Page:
make a foraged hanging bough – wild & beautiful
How often have you come across a fallen branch ablaze with Autumn colours and wondered what you could do with it? I often arrive home from dog walks with bits of lichen, leaves and the odd interestingly-shaped branch. The trick with the branches is to prevent my dog, Woody, from leaping up to grab and run off with them. The foraged findings that do make it home often sit on my hall table until withered – and never really bring the sense of excitement that inspired me to pick them up in the first place.
Then I came across this stunning idea by Bex Partridge and now I have a plan! The fabulously creative idea is to make a bough wall hanging to really allow your seasonal findings to shine. It’s taken from her book Everlastings (Hardie Grant, £14.99) and Bex has kindly shared her simple step by steps with us. Next branch I pick up is now wall art in the making. Unless Woody decides otherwise of course and he manages to turn it into mulch in a matter of moments . Hope you enjoy!
How to make a foraged hanging bough – wild & beautiful
Hanging boughs are really simple to make and are a wonderful alternative to wreaths.
You can make them as free-flowing as you like, or go for a more structured look, but the method remains the same.
Boughs can also be made using fresh material and allowed to dry in situ, as Bex has done here:
What you’ll need
- A big, beautiful branch – the more imperfect the better as it gives the material you hang from it a supporting grip – or, alternatively, a few branches with leaves or seed heads on them, such as beech or birch, which can be wired together to make the base. Bex’s is copper beech
- Florist wire (you can by rustic jute-wrapped wire here and strong plain wire here)
- A selection of pressed or fresh leaves, seed heads and flowers of your choice, all should be at least the length of your branch. I used asparagus fern, autumnal-toned everlastings (you can buy on Etsy here), dried feverfew and some strands of amaranth (you can buy dried amaranth on Etsy here)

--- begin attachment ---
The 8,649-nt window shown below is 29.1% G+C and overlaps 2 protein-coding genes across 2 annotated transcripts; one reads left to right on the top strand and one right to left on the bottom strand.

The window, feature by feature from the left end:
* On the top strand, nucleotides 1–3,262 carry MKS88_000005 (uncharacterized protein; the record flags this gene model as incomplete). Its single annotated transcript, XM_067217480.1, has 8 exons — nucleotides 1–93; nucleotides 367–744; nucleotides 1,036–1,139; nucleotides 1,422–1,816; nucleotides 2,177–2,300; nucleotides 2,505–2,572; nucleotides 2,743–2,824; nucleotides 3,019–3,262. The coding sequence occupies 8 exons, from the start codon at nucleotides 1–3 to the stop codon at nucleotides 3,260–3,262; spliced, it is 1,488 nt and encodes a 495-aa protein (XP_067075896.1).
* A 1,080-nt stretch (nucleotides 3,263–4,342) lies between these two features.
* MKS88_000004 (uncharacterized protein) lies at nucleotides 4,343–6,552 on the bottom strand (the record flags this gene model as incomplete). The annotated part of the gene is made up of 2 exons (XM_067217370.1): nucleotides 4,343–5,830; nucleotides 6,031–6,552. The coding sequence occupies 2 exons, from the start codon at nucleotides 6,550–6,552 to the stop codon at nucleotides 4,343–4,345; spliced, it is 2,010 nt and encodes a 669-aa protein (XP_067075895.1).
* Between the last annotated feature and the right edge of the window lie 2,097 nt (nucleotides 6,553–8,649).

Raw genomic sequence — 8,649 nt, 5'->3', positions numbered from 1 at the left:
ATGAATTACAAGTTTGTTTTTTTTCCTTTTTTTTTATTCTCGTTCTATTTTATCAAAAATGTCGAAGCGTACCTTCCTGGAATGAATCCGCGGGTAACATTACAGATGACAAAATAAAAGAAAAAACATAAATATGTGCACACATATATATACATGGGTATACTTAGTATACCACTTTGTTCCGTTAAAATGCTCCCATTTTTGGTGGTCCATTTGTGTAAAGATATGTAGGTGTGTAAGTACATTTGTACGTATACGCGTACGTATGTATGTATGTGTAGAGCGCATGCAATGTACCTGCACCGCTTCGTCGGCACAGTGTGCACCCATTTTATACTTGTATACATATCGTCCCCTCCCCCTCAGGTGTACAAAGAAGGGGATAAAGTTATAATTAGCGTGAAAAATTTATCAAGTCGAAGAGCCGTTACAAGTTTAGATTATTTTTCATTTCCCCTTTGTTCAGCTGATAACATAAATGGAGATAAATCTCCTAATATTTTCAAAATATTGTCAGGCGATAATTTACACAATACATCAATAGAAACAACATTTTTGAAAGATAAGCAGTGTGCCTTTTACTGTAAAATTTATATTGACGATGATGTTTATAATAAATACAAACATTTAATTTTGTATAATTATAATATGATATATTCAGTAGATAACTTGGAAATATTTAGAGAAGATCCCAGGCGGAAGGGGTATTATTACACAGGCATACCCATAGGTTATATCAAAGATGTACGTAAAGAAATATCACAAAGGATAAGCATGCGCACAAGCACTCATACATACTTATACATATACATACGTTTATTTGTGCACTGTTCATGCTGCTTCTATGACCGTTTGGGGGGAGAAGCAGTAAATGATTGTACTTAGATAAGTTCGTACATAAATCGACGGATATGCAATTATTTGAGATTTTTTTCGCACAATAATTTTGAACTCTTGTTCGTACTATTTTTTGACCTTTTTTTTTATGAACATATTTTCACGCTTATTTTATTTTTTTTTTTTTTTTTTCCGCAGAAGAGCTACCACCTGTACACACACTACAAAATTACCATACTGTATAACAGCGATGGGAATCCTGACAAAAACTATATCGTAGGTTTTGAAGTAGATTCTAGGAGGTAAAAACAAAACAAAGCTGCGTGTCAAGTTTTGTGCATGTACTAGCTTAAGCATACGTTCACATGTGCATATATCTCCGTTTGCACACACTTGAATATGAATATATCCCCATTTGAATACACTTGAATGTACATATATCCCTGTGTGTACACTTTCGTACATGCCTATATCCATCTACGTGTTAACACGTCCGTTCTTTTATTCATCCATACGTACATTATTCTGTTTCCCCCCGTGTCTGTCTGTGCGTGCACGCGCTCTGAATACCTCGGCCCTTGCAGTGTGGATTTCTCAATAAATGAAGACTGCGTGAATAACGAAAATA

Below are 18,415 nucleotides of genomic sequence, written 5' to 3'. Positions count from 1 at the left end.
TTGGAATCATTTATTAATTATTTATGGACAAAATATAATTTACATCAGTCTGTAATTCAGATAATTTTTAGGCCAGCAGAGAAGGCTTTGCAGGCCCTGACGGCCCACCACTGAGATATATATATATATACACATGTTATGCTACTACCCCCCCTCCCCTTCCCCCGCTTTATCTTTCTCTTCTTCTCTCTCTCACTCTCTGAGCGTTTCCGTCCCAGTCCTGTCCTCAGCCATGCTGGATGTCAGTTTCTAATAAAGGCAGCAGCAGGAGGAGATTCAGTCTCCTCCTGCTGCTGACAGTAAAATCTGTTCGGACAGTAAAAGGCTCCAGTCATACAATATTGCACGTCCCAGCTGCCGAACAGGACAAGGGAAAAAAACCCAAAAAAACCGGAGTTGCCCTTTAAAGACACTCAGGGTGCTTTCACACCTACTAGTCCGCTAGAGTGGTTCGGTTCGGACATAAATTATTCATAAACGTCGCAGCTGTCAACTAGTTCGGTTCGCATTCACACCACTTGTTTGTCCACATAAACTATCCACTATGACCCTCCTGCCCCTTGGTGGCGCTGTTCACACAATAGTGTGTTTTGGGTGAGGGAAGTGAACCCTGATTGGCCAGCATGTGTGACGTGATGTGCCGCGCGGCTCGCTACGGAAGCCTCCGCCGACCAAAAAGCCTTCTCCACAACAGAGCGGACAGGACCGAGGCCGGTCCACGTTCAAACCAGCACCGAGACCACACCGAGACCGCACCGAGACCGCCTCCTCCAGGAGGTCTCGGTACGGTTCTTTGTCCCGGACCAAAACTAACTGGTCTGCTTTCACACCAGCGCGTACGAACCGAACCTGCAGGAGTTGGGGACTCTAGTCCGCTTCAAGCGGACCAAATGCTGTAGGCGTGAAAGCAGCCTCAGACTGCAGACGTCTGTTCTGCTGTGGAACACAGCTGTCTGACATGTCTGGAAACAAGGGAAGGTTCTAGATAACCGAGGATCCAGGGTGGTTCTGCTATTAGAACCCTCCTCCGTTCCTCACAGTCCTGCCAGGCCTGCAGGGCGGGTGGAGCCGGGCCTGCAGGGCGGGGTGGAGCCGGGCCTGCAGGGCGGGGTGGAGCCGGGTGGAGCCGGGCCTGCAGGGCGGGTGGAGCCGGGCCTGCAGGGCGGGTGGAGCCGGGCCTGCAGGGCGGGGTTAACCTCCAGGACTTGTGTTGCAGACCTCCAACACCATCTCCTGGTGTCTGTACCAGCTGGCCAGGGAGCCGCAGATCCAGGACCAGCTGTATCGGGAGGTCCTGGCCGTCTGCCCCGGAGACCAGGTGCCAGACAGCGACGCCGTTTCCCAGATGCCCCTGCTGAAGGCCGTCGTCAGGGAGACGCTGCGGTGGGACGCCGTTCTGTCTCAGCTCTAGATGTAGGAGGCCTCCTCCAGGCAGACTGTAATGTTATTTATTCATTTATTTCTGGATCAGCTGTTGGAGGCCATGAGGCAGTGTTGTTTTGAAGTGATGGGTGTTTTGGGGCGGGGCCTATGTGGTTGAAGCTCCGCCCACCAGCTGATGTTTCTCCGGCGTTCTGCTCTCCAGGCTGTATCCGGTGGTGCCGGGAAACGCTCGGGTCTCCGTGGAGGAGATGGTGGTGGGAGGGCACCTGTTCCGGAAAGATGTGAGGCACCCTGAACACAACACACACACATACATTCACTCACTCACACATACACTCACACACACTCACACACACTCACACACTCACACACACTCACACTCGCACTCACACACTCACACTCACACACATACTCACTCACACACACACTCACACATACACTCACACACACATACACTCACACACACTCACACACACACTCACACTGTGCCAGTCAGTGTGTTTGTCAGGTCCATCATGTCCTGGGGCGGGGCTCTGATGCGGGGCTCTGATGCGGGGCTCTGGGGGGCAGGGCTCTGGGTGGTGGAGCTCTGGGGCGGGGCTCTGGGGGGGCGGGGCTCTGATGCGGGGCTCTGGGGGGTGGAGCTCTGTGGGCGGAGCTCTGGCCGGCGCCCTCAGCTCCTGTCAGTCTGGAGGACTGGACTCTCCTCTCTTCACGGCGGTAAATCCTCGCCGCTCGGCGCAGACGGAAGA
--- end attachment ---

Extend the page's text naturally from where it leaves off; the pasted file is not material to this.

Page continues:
- A length of naturally dyed cloth (find some lovely plant-dyed ribbons and cloth on Etsy from these lovely sellers: Roses Lane Fabrics; Botanical Silk Ribbons; C Fleurs Design
Step by Steps
- Start by positioning your main branch, or the few branches you have gathered into a solid base. Consider which side to make the top, and whether you need to trim any side-shoots. If you’re using a few branches, tie them together securely with florist wire.
- Start to layer up your bough, adding more of your selected materials in as uniform or haphazard a way as you like.
- Once you’re happy with the main structure of your bough, wrap the wire round a number of times. This wire will be where you feed in the stems of the other materials, so make sure you have enough loops of wire to accommodate them all. Secure the ends of the wire.
- Now add in your remaining flowers and seed heads, slotting them along the base of the bough and between the wire loops. Fill any gaps, paying attention to the weight of the bough – if it’s too heavy on one side, the bough will pull down that way when hanging. This isn’t necessarily a problem, but it will have an impact on the final display.
- Finally, tie each end of your length of naturally dyed cloth around the bough so you have a loop, and hang it in position.
- You can also use these as mantlepiece decorations or centrepieces above tables.
Get loads more ideas from Bex’s Everlastings book
For anyone interested in growing and drying their own dried flowers, Bex’ book Everlastings is essential reading. There are loads of creative ideas and expert tips. It’s available to buy at most good book shops including Waterstones and Amazon.
Bex is a floral artist and I love how she describes what she does: ‘I work with dried flowers throughout their entire lifecycle life from seed, to plant to harvest and then drying and creating.
‘My dried flower art is a way to keep connected to the natural world and to season’s past. It’s beauty at its most sustainable and a moment of preservation in a world so encouraging of consumption.’